February 23, 2012

Riyadh the Rogue Player in Iraq


Saudi Arabia is trying to curb Iran's clout in Baghdad through anarchic means. By: Javad Mohammadi

After formation of the first democratic government in the Middle East in the wake of the 1979 Islamic Revolution of Iran, Iraq was the second country in the region which adopted a democratic system in the post-Saddam era. But from the very beginning of the establishment of such a fledgling democracy in Iraq, Saudi Arabia has taken a hostile approach toward it.

Since 1979, the most prominent regional strategy of Saudi Arabia has been impeding the growth of political Islam led by Iran. The Islamic Republic on one hand is based on genuine Islamic tenets and historical precedent, and on the other, all of its senior officials, including the supreme leader, are elected by Iranian people. Therefore the Islamic Republic has set a unique example of compatibility and synergy between religion and democracy for other Muslims to follow. However the Saudi government on account of existence of the holy Kaaba in this country and the sanctity of this Arabian land for Muslims is claimant to the leadership of Islamic Ummah. Following the emergence of Islamic Republic and its challenging attitude vis-à-vis retrogressive and fanatic Islam led by the Saudi government, this undeserved leadership has been exposed to danger. That’s why undermining Iran’s clout and popularity in the region, especially in Iraq, is defined as the main regional strategy of Saudi Arabia. In this connection, and as a quote from WikiLeaks, Reuters news agency stated that Saudi Arabia's King Abdullah told U.S. diplomats that by toppling the Iraqi dictator Saddam Hussein, the U.S. had presented Iraq to Iran "on a golden platter”. Elsewhere one Saudi official was also quoted by Reuters as saying that the Saudi government is worried about the departure of American troops because now there is nothing to balance Iranian rule, so things might get worse. All the foregoing evince the Saudis’ all-out support for terrorism in Iraq.

Furthermore there are still some fundamental reasons behind Saudi’s sabotaging policies in Iraq as follows:

1- The independent and uninfluenced approach of Nouri Maleki towards the Riyadh-Washington coalition is a cause of great concern for the Saudi kingdom and the USA. During recent events in the region it was discovered that not only the Iraqi government has never been playing a part in the US preplanned plots, but it has also directed its efforts to the preservation of Iraq’s independence and the interests of the Iraqi nation and the Islamic Ummah. Iraq’s “no” vote for Syria’s suspension from the Arab League and the outspoken opposition of the Iraqi premier to Obama’s call to overthrow Bashar Assad all provides proof of the aforementioned claims.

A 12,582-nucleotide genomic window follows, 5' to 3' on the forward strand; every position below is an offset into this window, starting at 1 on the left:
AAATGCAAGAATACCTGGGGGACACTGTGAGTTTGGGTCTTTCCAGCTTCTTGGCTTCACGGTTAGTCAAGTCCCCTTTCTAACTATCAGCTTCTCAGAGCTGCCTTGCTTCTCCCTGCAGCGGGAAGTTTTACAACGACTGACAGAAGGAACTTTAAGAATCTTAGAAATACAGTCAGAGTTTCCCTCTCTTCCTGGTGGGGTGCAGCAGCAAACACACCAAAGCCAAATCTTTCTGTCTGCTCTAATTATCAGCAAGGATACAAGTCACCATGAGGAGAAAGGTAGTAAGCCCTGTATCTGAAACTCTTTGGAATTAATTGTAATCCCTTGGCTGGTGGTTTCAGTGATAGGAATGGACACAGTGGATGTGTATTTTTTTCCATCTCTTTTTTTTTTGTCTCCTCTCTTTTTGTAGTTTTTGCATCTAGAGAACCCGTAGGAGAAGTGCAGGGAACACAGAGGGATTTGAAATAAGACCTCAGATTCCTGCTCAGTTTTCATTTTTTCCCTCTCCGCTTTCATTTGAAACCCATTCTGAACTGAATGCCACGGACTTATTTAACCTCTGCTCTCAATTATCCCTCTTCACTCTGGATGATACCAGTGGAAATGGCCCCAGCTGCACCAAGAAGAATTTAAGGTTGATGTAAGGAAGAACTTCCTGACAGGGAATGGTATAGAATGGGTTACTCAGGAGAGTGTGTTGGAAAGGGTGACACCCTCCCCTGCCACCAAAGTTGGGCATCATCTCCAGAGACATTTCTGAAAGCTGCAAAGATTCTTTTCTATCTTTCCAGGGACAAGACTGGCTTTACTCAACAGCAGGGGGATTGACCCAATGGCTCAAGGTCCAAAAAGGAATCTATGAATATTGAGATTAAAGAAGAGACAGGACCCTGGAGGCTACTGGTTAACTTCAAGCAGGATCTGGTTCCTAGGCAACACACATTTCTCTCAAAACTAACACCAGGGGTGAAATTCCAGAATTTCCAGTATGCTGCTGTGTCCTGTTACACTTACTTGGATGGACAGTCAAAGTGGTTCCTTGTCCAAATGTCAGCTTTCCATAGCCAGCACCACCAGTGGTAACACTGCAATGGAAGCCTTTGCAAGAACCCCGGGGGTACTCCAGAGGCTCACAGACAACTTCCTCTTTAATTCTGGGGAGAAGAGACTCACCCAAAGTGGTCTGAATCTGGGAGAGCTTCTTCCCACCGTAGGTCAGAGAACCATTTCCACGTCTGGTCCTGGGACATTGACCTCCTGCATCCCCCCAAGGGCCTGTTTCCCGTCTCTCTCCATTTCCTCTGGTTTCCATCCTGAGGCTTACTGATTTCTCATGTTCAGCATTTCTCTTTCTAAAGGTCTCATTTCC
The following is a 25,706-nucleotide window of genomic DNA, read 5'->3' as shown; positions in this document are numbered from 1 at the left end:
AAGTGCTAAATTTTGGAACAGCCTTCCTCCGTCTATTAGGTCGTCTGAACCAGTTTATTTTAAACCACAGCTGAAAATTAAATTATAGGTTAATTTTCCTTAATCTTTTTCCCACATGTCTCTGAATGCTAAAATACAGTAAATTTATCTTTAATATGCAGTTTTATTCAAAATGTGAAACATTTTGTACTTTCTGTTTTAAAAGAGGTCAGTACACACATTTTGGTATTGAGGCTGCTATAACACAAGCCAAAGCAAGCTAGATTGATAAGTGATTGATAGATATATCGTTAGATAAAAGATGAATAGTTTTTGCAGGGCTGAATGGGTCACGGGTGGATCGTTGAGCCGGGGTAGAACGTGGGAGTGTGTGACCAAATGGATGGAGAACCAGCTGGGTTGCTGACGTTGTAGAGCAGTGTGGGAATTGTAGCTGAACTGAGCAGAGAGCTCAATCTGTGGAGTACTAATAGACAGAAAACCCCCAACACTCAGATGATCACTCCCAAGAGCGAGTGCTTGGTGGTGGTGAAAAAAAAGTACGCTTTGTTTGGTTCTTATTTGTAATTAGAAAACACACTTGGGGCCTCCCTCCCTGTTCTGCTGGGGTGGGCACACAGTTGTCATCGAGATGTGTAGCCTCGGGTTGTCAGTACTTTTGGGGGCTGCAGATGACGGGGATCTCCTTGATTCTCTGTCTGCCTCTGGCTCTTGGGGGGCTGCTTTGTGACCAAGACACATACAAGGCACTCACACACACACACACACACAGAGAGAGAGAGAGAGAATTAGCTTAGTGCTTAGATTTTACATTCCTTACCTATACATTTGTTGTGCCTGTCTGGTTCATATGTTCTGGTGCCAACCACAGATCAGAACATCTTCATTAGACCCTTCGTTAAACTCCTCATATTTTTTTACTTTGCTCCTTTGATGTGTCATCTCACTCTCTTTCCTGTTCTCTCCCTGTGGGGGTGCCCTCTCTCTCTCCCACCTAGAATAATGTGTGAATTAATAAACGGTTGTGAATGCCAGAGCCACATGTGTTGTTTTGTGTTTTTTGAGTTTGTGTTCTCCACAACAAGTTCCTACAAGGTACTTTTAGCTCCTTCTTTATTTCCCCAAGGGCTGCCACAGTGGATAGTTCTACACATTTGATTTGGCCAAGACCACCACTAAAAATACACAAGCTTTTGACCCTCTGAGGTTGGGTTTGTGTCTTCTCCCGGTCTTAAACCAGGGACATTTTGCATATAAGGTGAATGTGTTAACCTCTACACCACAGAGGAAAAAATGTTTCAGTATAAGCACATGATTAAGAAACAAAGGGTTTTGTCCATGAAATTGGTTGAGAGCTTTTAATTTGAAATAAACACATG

2- Establishment of a powerful and stable government in Iraq undermines the Saudi role in regional equations. Hence, despite the fact that Iraq has a coastline of 50 km on the Persian Gulf, its membership in the GCC has been consistently opposed by the Saudi kingdom. But on the other hand Saudi Arabia is strongly supporting the membership of Jordan and Morocco in the GCC, while these two countries are not only not located in the Persian Gulf area but Morocco is not even situated in the Middle East!

3- The terror diplomacy of Saudi Arabia in Iraq-- carried out in coordination with the USA-- is a reciprocal deal with the White House. In other words, Saudi Arabia, by destabilizing this country will achieve its own political goals. And on the other hand intensification of insecurity in Iraq, after U.S. troops’ departure from Iraq, would provide a good excuse for a new U.S. military presence in Iraq.

4- Terrorist acts in Iraq that contribute to a deepening of the Sunni-Shiite split would benefit Saudi government. This is because while the Middle East is moving toward establishing democracy and the main public concern is getting rid of dictators, some people would not be able to make a logical decision and their protests would be directed, in part, against Shiite groups and governments as a result of escalation of religious rifts and the resultant emotional atmosphere. Accordingly, anti-Shiite and anti-Iranian sentiments would escalate.

5- Separatist moves and request for autonomy of Sunni-dominated provinces, led by pro-Saudi Al Iraqiya List, would lead to a split and a weakened Iraq. Given the strong opposition of the Iraqi nation to recognition of the Israeli regime and considering the relations between Israel and autonomous Kurdistan, the division of Iraq would favor Israel and would meet Saudi Arabia’s desire to form a weakened and unstable Iraq as well.

* Javad Mohammadi is an international affairs analyst and a regular contributor to Principlist media such as Raja News, Alef and Resalat Daily.

19 Sunday February 2012 22:37

1 comment:

Jeff Hype said...

undoubtedly this is true.